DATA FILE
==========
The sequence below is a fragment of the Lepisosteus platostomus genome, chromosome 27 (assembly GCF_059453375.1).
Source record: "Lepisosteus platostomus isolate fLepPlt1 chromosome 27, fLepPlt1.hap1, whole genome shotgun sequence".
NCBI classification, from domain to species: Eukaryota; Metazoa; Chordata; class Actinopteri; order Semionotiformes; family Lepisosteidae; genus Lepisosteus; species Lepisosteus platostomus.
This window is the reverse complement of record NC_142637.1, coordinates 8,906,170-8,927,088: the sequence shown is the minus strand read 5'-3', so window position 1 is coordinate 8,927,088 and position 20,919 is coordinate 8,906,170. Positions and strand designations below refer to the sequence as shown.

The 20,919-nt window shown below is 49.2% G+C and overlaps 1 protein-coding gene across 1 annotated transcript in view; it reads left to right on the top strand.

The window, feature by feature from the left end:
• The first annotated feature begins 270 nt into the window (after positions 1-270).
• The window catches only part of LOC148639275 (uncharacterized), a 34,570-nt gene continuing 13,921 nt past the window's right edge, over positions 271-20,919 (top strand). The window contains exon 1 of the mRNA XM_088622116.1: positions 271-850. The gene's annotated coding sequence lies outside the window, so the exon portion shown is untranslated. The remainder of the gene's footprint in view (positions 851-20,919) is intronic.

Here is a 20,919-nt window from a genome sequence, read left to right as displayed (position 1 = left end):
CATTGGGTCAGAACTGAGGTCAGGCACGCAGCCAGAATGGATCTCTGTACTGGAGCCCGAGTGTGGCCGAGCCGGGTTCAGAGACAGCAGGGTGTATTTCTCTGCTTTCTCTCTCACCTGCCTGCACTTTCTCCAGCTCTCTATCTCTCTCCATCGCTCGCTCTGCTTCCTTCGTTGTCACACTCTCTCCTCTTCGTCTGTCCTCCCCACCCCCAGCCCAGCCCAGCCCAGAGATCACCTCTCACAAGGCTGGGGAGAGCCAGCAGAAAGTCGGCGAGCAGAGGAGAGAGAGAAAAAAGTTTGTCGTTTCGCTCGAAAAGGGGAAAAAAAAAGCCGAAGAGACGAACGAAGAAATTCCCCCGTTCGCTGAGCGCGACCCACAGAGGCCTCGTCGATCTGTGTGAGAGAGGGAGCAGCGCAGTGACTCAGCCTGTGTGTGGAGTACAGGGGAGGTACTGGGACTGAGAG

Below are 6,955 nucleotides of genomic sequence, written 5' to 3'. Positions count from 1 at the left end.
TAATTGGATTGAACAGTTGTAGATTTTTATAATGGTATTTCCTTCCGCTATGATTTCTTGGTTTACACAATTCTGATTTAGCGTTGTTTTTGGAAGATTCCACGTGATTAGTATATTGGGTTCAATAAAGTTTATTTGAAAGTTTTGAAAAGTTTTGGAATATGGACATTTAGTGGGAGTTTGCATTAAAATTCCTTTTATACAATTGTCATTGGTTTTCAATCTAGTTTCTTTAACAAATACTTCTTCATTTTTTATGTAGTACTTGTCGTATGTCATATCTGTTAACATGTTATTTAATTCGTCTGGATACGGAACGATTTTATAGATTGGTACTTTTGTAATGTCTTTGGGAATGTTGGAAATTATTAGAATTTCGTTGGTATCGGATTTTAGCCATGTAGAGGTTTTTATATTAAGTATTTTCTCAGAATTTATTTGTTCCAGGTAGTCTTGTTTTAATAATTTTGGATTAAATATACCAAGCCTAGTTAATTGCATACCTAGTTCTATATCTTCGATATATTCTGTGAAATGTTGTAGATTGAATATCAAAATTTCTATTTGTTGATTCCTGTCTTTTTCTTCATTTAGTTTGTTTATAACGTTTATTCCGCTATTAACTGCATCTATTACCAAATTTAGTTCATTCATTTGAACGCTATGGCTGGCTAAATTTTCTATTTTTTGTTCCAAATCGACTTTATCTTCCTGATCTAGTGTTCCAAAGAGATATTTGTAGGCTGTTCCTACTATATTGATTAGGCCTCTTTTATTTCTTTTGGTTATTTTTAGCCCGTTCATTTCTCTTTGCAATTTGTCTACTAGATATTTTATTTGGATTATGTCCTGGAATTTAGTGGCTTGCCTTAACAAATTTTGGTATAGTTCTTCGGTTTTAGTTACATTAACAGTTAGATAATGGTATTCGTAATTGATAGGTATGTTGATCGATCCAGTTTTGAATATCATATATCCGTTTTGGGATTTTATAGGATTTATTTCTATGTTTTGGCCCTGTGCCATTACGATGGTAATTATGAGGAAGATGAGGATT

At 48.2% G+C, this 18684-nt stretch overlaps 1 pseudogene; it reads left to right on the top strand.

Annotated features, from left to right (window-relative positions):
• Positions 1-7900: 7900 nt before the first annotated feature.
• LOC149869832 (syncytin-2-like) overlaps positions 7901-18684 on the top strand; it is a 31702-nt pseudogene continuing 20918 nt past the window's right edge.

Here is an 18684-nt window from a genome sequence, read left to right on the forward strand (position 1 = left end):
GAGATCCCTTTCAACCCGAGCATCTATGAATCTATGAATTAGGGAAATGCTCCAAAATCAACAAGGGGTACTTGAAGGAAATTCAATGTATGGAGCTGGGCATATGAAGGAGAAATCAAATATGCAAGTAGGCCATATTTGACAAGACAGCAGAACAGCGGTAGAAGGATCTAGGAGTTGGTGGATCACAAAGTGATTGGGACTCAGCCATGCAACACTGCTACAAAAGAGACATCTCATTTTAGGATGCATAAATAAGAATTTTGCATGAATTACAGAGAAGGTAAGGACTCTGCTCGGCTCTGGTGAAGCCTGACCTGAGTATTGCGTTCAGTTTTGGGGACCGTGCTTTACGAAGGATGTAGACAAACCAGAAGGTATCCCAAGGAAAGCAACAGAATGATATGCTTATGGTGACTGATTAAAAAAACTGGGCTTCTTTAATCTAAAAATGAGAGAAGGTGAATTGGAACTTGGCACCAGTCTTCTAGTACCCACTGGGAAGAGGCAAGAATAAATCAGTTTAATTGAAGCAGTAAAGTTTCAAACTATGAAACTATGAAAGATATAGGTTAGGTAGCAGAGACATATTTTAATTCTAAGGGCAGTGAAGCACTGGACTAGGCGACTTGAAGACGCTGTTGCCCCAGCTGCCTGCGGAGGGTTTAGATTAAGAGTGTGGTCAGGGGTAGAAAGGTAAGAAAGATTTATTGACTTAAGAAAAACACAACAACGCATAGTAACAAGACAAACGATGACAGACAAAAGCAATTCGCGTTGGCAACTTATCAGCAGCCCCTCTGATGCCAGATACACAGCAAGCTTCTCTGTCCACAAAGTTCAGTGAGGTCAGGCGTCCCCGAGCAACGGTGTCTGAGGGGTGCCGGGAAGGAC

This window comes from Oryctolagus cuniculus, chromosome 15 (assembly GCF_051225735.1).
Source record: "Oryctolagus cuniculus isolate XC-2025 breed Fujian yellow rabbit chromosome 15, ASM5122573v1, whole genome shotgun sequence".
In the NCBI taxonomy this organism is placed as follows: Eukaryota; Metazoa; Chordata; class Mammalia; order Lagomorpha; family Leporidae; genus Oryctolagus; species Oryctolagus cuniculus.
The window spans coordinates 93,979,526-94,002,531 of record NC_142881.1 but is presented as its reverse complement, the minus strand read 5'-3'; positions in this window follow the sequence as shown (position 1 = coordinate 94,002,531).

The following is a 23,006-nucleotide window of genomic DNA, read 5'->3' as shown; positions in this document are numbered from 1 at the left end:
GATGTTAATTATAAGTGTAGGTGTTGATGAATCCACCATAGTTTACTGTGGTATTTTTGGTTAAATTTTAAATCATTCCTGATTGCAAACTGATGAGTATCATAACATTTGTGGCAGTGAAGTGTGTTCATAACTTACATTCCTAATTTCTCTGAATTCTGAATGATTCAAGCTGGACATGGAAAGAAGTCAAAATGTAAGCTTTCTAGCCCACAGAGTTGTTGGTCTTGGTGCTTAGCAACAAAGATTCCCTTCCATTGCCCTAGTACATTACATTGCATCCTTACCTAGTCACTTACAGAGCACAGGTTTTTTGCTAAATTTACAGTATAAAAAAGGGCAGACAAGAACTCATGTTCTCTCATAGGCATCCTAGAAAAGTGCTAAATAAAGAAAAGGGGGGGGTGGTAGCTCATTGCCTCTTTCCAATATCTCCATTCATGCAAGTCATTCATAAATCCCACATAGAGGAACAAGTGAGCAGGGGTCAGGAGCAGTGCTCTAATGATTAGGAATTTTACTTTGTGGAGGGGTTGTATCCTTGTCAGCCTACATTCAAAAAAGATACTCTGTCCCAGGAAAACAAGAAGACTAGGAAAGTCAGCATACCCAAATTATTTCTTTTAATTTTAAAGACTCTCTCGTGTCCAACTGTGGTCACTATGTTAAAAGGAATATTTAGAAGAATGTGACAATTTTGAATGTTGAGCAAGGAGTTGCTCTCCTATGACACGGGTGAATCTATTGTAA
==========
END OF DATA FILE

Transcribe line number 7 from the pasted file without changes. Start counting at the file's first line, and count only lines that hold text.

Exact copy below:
• The first annotated feature begins 270 nt into the window (after positions 1-270).